Every time we have an election, the partisans confuse the fact that the independents disliked the opposition candidate, with the idea that the independents joined their party. The independents did not want to stomp the Democrats in 2004, and they do not want to stomp the Republicans now. They are not interested in advancing the electoral fortunes of the Democratic Party, any more than they were preparing to hand the Republicans a "permanent majority" in 2004. And when the various parties act as if it is so--as if the independents had actually voted to join their power-hungry two-minutes-hate, rather than voting for the guy they thought would best shelter them from the vicissitudes of fate . . . well, for the last few elections, they've had their asses handed to them on a silver platter two years later.
Yes. McArdle's original point was that partisans take such an election to be a broad mandate for the destruction of the other party. I agree with her on that point: just because Republicans have been handed electoral defeat does not mean the independent voters want their destruction, are stomping them out.
In order for independent voters to be satisfied one way or the other, one basic thing must happen: they must be satisfied that one guy is better than the other guy.
Now, if one guy sounds like the guy who's in power, and people are unhappy at the people in power, that guy will probably lose. But, the other guy has to show that he is going to be better. So: loser must be shown to be bad, and winner must be shown to be better.
I mean, that's basically the heart of the election. John McCain did not manage to distinguish himself enough with Bush, and Barack Obama managed to convince people that he (despite inexperience and, for some people, despite race) would be better.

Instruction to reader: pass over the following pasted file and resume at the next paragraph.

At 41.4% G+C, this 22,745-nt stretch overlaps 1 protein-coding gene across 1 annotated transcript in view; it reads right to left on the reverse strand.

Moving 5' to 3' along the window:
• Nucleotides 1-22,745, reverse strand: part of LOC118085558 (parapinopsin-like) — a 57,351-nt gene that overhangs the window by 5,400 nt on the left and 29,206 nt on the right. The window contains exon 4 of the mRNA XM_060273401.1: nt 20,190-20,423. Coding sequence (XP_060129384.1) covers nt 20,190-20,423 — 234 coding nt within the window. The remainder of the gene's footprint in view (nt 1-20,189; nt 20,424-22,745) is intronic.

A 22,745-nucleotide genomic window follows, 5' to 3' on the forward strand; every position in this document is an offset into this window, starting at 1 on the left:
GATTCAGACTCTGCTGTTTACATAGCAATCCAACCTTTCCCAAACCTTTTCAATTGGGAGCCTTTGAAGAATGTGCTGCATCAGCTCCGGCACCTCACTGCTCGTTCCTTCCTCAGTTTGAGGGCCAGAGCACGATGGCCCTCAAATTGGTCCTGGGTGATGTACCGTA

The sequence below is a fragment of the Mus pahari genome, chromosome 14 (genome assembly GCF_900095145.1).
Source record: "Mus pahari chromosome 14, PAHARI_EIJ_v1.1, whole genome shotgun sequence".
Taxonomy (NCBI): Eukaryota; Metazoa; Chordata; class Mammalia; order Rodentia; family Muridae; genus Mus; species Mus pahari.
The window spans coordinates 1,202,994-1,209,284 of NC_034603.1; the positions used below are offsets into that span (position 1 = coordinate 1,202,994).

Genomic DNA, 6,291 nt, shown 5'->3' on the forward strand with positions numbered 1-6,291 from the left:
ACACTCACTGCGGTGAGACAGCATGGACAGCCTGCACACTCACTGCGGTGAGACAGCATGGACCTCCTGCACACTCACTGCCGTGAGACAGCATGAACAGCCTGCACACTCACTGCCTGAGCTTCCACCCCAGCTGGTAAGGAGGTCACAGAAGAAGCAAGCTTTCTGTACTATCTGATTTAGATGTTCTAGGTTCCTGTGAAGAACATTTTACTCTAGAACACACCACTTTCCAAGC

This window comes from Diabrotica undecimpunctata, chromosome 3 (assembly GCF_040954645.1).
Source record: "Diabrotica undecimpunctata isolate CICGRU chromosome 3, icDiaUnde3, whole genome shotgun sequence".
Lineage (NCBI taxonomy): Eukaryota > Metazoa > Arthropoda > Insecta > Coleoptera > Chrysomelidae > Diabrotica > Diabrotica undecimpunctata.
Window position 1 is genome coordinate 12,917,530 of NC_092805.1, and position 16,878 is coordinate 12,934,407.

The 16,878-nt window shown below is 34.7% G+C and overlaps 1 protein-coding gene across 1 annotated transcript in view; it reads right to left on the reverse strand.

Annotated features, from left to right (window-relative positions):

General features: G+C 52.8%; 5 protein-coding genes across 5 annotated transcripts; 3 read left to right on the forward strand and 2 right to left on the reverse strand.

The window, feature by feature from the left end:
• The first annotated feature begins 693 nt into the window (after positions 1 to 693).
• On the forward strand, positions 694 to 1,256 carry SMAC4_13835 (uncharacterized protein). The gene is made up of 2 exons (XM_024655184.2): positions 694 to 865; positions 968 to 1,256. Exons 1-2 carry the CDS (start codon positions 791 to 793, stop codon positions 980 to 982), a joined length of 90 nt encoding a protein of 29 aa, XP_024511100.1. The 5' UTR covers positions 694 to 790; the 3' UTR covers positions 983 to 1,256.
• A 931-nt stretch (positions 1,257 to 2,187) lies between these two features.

That's what happened. And ironically enough, the catch-word in this election was change. Not just from the Republican Party (which is what I loathed about Dean's "Anyone But Bush" approach) but to something. And Change encapsulated changing the Democrats too--after all, the Democratic Congress was the one that set the record of unpopularity, beyond the Republican ones under Bush. Independent voters are very open to change. In four years from now, they may change back, if they feel like it.
What makes a party partisan is an ideology; ideology implies a long-term sense of history. Party partisans think they see into the future and see the past clearly; they think that an election is a referendum on ideology. How much of the actual debates, the actual campaign ads, etc. are actually devoted to the esoteric field of political philosophy? Not much. That is left to the politicians and the highly informed journalists; to the partisans and to the people who speak their language.
The independent voter, on the other hand, is looking at today's problems and looking at the candidate's in terms of today's solutions. That's why they're accused of having a short memory span; for instance, when John McCain made his talking points "earmarks" I think people looked at that and said, "Yeah, that's nice, but that's not today's problem." Terrorism as a concern came in at 8% because, well, only 8% of Americans are actually concerned about it at the moment. Duh. Today's problem is not terrorism: it's the economy. It's the Iraq War. It's health care.
In the year 2000, what were the problems on people's minds? I can't really point to anything specific over all. After all, we were still riding the gravy train. The result? A near 50-50 election. Why? Because it didn't really matter one way or the other. Now, if someone had sorted through the difference in Bush's ideology and Gore's ideology they would have probably come to a clear decision one way or the other. But most independent voters don't. That's what makes them independent.